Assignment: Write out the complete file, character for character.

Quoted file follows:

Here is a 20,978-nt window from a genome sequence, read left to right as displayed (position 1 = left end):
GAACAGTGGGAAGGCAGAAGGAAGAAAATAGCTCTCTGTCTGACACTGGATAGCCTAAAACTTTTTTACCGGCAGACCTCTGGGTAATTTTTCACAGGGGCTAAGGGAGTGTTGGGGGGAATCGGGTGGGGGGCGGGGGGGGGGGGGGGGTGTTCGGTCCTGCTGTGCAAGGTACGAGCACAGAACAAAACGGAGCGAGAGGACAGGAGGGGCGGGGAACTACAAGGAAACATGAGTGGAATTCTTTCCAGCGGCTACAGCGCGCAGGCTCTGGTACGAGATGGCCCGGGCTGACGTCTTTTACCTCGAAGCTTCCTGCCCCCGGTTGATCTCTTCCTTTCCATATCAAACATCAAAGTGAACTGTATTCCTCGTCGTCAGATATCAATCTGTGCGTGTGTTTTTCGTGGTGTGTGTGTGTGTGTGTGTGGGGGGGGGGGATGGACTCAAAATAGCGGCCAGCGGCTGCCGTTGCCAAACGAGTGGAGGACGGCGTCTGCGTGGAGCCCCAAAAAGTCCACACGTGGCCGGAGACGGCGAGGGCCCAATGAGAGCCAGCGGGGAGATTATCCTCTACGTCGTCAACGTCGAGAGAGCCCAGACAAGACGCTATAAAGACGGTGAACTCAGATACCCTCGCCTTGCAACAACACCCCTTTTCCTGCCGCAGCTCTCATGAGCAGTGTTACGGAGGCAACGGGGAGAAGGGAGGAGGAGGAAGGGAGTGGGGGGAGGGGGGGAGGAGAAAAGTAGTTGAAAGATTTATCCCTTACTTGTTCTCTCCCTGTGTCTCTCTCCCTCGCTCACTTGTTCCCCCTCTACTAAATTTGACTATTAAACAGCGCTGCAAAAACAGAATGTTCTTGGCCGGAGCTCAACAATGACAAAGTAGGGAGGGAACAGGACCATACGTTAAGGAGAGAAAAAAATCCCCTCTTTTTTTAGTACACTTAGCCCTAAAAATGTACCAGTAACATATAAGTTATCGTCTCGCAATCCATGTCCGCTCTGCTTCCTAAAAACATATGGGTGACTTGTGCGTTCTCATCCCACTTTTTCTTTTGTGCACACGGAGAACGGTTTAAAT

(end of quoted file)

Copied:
Here is a 20,978-nt window from a genome sequence, read left to right as displayed (position 1 = left end):
GAACAGTGGGAAGGCAGAAGGAAGAAAATAGCTCTCTGTCTGACACTGGATAGCCTAAAACTTTTTTACCGGCAGACCTCTGGGTAATTTTTCACAGGGGCTAAGGGAGTGTTGGGGGGAATCGGGTGGGGGGCGGGGGGGGGGGGGGGGTGTTCGGTCCTGCTGTGCAAGGTACGAGCACAGAACAAAACGGAGCGAGAGGACAGGAGGGGCGGGGAACTACAAGGAAACATGAGTGGAATTCTTTCCAGCGGCTACAGCGCGCAGGCTCTGGTACGAGATGGCCCGGGCTGACGTCTTTTACCTCGAAGCTTCCTGCCCCCGGTTGATCTCTTCCTTTCCATATCAAACATCAAAGTGAACTGTATTCCTCGTCGTCAGATATCAATCTGTGCGTGTGTTTTTCGTGGTGTGTGTGTGTGTGTGTGTGGGGGGGGGGGATGGACTCAAAATAGCGGCCAGCGGCTGCCGTTGCCAAACGAGTGGAGGACGGCGTCTGCGTGGAGCCCCAAAAAGTCCACACGTGGCCGGAGACGGCGAGGGCCCAATGAGAGCCAGCGGGGAGATTATCCTCTACGTCGTCAACGTCGAGAGAGCCCAGACAAGACGCTATAAAGACGGTGAACTCAGATACCCTCGCCTTGCAACAACACCCCTTTTCCTGCCGCAGCTCTCATGAGCAGTGTTACGGAGGCAACGGGGAGAAGGGAGGAGGAGGAAGGGAGTGGGGGGAGGGGGGGAGGAGAAAAGTAGTTGAAAGATTTATCCCTTACTTGTTCTCTCCCTGTGTCTCTCTCCCTCGCTCACTTGTTCCCCCTCTACTAAATTTGACTATTAAACAGCGCTGCAAAAACAGAATGTTCTTGGCCGGAGCTCAACAATGACAAAGTAGGGAGGGAACAGGACCATACGTTAAGGAGAGAAAAAAATCCCCTCTTTTTTTAGTACACTTAGCCCTAAAAATGTACCAGTAACATATAAGTTATCGTCTCGCAATCCATGTCCGCTCTGCTTCCTAAAAACATATGGGTGACTTGTGCGTTCTCATCCCACTTTTTCTTTTGTGCACACGGAGAACGGTTTAAAT